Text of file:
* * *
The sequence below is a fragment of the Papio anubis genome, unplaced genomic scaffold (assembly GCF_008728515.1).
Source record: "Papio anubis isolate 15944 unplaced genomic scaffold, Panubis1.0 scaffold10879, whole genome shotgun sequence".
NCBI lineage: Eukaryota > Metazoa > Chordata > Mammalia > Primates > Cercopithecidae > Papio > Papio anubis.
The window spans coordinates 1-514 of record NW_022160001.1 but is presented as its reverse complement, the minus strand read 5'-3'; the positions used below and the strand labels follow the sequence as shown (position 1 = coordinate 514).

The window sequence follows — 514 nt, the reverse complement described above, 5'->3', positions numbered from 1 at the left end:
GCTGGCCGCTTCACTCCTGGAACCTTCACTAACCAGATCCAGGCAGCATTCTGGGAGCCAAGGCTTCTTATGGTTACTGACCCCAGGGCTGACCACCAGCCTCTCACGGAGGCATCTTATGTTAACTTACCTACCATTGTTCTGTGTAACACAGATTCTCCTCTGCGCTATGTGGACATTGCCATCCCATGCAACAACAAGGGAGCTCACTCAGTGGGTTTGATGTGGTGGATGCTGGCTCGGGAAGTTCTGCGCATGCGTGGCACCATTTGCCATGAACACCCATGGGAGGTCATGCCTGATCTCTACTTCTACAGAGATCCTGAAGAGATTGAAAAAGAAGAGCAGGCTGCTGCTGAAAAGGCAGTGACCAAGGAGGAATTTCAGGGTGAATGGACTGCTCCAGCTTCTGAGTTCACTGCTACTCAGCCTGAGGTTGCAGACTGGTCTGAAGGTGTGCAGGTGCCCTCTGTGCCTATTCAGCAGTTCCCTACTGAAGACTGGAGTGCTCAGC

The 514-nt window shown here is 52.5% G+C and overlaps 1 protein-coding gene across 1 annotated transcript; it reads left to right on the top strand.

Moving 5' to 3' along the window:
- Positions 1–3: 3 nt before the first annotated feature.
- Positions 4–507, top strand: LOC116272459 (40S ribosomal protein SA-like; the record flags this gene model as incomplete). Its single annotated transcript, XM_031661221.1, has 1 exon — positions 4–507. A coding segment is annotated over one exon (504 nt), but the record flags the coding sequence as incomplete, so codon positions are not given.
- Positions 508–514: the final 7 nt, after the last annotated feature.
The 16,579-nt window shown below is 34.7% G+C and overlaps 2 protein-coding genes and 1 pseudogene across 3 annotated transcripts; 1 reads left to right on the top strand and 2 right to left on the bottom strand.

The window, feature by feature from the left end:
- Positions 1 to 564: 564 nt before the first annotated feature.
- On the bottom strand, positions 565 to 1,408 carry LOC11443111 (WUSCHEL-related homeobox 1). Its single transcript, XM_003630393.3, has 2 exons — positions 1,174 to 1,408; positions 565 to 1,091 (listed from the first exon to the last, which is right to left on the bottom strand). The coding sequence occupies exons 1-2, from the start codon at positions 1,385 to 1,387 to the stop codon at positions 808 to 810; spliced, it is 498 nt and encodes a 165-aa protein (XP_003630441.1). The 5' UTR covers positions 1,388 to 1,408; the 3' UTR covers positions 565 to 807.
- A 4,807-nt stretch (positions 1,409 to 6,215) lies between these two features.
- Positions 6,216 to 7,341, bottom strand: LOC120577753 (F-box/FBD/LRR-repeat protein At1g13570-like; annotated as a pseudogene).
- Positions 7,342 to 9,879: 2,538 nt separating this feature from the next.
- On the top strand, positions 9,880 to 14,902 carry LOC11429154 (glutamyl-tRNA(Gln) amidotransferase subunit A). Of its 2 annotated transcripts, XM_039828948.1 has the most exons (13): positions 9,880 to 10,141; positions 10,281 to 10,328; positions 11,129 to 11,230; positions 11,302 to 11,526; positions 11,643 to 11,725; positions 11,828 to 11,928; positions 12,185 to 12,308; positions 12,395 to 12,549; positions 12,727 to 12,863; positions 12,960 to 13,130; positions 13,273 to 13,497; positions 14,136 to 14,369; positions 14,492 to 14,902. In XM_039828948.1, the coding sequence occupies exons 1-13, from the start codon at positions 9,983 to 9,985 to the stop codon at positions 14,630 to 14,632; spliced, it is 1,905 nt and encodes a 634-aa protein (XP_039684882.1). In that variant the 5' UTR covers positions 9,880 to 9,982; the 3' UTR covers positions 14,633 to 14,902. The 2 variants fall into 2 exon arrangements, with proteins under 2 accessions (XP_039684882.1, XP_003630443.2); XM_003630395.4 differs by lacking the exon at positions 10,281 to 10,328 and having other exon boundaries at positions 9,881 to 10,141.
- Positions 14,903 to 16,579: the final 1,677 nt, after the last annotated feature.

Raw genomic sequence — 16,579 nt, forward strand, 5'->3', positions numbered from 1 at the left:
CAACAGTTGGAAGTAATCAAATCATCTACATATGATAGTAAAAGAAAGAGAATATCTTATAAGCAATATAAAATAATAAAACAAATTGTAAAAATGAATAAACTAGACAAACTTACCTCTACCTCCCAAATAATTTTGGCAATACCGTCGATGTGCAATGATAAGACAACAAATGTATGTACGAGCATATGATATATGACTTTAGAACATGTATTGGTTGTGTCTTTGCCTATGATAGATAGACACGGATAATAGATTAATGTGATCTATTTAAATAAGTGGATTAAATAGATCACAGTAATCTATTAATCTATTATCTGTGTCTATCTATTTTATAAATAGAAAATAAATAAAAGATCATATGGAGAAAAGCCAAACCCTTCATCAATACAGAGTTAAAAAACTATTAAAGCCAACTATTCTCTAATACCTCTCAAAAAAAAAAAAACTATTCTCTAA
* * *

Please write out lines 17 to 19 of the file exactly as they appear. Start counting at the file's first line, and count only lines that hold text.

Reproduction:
- Positions 6,216 to 7,341, bottom strand: LOC120577753 (F-box/FBD/LRR-repeat protein At1g13570-like; annotated as a pseudogene).
- Positions 7,342 to 9,879: 2,538 nt separating this feature from the next.
- On the top strand, positions 9,880 to 14,902 carry LOC11429154 (glutamyl-tRNA(Gln) amidotransferase subunit A). Of its 2 annotated transcripts, XM_039828948.1 has the most exons (13): positions 9,880 to 10,141; positions 10,281 to 10,328; positions 11,129 to 11,230; positions 11,302 to 11,526; positions 11,643 to 11,725; positions 11,828 to 11,928; positions 12,185 to 12,308; positions 12,395 to 12,549; positions 12,727 to 12,863; positions 12,960 to 13,130; positions 13,273 to 13,497; positions 14,136 to 14,369; positions 14,492 to 14,902. In XM_039828948.1, the coding sequence occupies exons 1-13, from the start codon at positions 9,983 to 9,985 to the stop codon at positions 14,630 to 14,632; spliced, it is 1,905 nt and encodes a 634-aa protein (XP_039684882.1). In that variant the 5' UTR covers positions 9,880 to 9,982; the 3' UTR covers positions 14,633 to 14,902. The 2 variants fall into 2 exon arrangements, with proteins under 2 accessions (XP_039684882.1, XP_003630443.2); XM_003630395.4 differs by lacking the exon at positions 10,281 to 10,328 and having other exon boundaries at positions 9,881 to 10,141.